Levitin (with little or no argument) sides with those philosophers and scientists who claim that sound (like pitch, color, and scent) is a "purely subjective fiction," rather than a mind-independent property of the world (like shape, size, motion, and number) (p. 24). The suggestion is that falling trees aren't noisy (or colorful) in themselves; rather, we impute these properties to objects as we create mental representations of vibrating molecules (sound) or experience subjective reactions to the capacity of objects to reflect light (color).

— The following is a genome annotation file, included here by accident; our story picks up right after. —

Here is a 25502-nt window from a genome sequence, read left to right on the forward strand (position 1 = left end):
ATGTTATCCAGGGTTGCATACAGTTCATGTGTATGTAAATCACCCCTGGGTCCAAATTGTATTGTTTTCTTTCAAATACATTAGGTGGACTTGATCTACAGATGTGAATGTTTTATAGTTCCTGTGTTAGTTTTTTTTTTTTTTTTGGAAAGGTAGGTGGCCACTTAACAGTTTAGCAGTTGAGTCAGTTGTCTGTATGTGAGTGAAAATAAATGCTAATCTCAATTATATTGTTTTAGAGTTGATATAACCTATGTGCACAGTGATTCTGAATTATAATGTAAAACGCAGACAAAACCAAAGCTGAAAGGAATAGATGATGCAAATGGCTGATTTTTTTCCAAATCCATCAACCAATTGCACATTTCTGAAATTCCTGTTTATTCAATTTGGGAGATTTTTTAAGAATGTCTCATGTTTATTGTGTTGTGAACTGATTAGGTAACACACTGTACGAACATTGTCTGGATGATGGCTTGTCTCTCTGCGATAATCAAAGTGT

But the question of the objective, observer independent reality of these so-called "secondary properties" (color, sound) is not so easily (or rightly, in my view) dismissed. In the parlance of the debate, Levitin is a "subjectivist" with respect to these properties. "Realists," in contrast, claim that that the world would remain a noisy, colorful place were all observers suddenly to disappear. Take a look at the entry for "color" in the Internet Encyclopedia of Philosophy for a summary of the arguments on both sides.